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Why are so many of us lonely at work?

By August 16, 2019November 23rd, 2020Blog
Lonely at work

Why are so many of us lonely at work?

Are you lonesome… at work?

We are in an age of growing technology, transactional work, global operations, a younger workforce (Millennials and Gen Y) and a shift to flexible and remote working arrangements. The relationships we form at work are at risk, if not already beginning to dwindle. Recent studies are focussed on employees showing symptoms of being lonely at work. 37% of Australians, in fact, or one in four feeling lonely during the week.

It begs the question, how did we get here?

What is loneliness?

According to the Australian Loneliness Report in 2018, it is a feeling of distress that people experience when their social relations aren’t the way they want. A person can have lots of relationships, and still, feel lonely because those relationships aren’t as meaningful as they would like or need.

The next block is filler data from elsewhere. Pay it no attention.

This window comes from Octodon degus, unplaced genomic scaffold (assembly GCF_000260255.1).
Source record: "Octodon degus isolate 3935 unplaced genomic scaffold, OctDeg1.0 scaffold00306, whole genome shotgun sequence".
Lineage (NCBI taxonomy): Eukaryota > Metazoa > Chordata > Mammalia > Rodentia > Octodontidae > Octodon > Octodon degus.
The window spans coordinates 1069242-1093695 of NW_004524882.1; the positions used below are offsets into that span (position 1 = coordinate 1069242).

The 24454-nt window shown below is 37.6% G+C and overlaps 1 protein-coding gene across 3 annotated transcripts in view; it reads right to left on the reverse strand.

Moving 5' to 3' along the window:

Why does it happen?

No doubt we can point the finger at technology.  Employees spend most of their day looking at a screen; we can send an email instead of talking to someone or Instant message someone who is in the same room. We can run a complete project through a computer program, and we can be very easily distracted with social media, ignoring what or more importantly who is physically around us.

Tech can also enable us to be more flexible about where we work – no longer are we limited to using tech in the office or at our desk. We can choose to work from home or at the local café – we can sit in a “coffice” and spend time working amongst people.